In the efforts to clean up some of my sewing and crafting area, I’m going through a bunch of my old projects from Design School. I’m going to end up pitching the old posters into the recycling bin (because they’re large, and I need the case I’ve been storing them in for other things) but I thought I’d take a moment to go through them, take a few photos for the memories… and why not share some of them here too?
Now… my skill set going into Design School was construction. I got pretty good at drafting and tailoring as well, and even got pretty good at doing spec drawings (the line drawings that show you what the garment will ACTUALLY look like, to scale). However, I didn’t go into Design School being a great illustrator, and while I got BETTER while I was there, it was still always something I struggled with. There were so many GREAT artists in my program… I was not one of them!
So… be kind as you check out the posters for my different projects!
First year – Bustier
Based on the illustration style, I’m pretty sure that this project is from the second semester of the first year. I also made the final garment to fit myself – which is another clue. However I can’t be 100% sure.
For this project we needed to design and construct a supportive bustier. It could have shoulder straps, but could not rely on those straps to support. Of course, this was an extra challenge for the class members designing for full busts rather than smaller, perky, self-supporting busts!
I used a quilting cotton that I overdyed so it was a tonal red-on-red, and added external wired ‘boning channels’ which snapped off (for laundering) that supported a layer of tulle covered in artificial flowers.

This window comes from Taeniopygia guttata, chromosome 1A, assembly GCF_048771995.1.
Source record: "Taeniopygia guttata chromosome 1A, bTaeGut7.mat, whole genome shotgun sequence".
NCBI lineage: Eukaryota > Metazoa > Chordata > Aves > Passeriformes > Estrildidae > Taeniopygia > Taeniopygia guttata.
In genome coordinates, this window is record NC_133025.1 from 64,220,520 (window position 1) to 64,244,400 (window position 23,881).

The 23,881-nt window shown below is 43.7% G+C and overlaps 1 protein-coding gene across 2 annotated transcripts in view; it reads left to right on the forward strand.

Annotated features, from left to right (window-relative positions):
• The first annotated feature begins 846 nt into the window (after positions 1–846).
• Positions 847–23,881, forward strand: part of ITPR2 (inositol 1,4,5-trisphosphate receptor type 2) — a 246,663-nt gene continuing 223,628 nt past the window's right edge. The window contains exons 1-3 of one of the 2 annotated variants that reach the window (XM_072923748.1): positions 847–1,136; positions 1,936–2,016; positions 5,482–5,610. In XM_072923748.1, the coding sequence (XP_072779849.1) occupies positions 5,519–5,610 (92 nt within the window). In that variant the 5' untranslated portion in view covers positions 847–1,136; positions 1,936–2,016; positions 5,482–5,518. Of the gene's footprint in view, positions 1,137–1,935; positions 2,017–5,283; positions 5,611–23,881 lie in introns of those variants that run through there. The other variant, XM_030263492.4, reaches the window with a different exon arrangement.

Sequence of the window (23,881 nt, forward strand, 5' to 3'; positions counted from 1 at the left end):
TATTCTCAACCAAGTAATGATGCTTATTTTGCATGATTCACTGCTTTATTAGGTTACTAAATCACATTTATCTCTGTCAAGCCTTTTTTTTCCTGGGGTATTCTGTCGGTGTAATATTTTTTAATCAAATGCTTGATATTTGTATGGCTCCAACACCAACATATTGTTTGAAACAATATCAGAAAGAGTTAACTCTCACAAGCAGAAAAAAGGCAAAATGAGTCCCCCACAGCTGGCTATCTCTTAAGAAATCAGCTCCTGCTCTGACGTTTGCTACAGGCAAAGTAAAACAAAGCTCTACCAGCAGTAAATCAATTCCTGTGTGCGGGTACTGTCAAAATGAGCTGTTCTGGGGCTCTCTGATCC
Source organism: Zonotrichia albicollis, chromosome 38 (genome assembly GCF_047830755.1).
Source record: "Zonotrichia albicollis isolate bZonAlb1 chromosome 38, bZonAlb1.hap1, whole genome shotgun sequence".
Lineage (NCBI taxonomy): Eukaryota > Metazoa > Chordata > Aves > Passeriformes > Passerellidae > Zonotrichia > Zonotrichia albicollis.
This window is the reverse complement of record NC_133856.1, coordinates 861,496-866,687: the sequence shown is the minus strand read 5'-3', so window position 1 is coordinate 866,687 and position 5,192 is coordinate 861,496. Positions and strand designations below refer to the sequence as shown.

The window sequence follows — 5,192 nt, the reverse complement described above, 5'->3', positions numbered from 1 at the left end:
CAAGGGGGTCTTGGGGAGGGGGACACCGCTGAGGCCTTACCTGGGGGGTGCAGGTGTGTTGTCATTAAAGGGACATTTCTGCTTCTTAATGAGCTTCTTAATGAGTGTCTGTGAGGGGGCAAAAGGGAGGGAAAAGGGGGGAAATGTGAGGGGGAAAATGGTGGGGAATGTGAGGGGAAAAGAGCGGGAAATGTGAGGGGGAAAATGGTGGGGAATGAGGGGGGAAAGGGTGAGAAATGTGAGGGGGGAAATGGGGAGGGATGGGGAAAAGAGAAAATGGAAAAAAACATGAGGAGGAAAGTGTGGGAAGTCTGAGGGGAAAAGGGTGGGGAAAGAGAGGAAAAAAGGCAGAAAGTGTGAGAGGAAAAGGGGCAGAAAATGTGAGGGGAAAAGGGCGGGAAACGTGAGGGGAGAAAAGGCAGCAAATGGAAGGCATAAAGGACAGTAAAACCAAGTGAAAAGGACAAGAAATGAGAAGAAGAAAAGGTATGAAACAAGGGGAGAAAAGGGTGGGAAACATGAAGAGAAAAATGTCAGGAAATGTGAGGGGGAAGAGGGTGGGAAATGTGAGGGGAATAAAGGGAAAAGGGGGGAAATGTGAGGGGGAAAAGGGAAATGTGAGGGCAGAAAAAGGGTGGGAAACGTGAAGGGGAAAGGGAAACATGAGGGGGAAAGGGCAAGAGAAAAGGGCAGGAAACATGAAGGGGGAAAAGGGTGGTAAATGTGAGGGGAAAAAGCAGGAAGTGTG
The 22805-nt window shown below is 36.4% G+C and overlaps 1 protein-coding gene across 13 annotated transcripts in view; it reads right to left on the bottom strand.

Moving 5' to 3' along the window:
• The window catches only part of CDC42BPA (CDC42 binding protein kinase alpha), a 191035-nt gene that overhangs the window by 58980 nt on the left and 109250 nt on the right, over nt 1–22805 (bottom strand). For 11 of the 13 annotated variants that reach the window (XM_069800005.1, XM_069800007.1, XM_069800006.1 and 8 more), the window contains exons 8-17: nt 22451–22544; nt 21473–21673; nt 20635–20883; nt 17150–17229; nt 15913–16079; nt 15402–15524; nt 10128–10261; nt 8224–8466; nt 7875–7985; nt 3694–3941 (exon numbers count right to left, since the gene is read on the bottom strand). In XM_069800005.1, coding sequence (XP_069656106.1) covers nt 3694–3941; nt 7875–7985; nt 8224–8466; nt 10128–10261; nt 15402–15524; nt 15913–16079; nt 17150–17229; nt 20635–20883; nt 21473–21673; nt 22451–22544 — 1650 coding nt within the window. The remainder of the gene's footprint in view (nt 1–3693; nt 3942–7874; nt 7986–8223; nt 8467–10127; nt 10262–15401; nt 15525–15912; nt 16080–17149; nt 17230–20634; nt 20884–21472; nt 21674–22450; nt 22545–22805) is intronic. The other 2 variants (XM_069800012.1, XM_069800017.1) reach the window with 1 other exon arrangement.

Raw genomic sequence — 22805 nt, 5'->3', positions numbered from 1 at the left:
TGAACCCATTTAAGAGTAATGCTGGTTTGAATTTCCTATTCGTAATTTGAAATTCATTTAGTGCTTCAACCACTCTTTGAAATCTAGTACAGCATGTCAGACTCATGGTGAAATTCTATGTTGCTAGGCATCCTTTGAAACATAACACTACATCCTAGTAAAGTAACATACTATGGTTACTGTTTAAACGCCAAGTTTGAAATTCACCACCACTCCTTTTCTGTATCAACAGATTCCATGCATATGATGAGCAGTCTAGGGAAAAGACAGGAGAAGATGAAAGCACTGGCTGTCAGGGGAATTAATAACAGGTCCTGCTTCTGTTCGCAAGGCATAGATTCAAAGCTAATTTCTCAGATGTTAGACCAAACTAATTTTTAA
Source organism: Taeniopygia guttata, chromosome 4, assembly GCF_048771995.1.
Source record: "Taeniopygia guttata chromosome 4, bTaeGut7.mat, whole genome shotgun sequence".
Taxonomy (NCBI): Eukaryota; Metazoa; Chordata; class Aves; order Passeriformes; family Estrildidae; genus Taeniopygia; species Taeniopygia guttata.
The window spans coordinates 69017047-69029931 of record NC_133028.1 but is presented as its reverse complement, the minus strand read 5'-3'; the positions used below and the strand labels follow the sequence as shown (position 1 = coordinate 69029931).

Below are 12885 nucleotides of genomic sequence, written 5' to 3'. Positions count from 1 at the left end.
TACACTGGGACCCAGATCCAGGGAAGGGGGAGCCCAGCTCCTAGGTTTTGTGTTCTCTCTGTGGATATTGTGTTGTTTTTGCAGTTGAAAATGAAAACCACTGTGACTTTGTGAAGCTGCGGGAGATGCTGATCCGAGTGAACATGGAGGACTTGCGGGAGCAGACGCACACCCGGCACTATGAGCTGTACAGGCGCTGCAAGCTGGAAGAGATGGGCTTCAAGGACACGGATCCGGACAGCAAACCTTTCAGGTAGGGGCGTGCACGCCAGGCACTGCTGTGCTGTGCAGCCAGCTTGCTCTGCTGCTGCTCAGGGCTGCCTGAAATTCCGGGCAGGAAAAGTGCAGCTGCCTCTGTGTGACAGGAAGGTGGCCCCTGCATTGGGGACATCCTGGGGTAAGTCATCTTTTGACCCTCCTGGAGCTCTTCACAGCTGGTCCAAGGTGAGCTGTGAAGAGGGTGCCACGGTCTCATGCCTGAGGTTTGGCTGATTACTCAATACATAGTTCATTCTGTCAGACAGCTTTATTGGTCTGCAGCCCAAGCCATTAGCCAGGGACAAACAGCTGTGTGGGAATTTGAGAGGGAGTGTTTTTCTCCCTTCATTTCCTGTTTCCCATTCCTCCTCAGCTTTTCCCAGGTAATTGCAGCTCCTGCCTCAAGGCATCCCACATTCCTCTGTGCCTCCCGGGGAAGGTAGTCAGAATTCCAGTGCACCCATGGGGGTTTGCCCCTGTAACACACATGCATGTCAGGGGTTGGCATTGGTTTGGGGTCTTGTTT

This was long before I got into corsetry but absolutely set the groundwork – as a few of my early projects were based off the patterns I made for this.
The project itself required designing a mini-line to accompany the bustier. I don’t remember the criteria, but I included a cami-top (or I’d probably call this a bralette today), a robe, two bras, a set of boxers (for women), a slip, a French cut panty and a Rio cut panty.
I did two posters for this – the first that illustrated the spec drawings, fabric swatches, and front-and-back illustrations of the bustier without the attached net/ flowers. The second was intended to set a ‘tone’ and illustrated the robe, the cami-top, the bustier with the attached net/ flowers, and both panties.
While I’m happy with the “feel” of both of these posters, and the spec drawings… the illustrations are.. um… not great. They were painted on watercolour paper (with watercolour paints), cut out, and glued onto the poster board.
The board was just plain poster board, but covered with hand-made Japanese rice paper. I loved this paper so much I ended up using it on multiple projects which ended up creating a fairly common ‘brand’ across my projects – though I wasn’t doing this as intentionally as I’d like to have. In second year I started to aim for more of a united brand, but branding wasn’t really part of our program, so I only learned more about this after leaving Design School.
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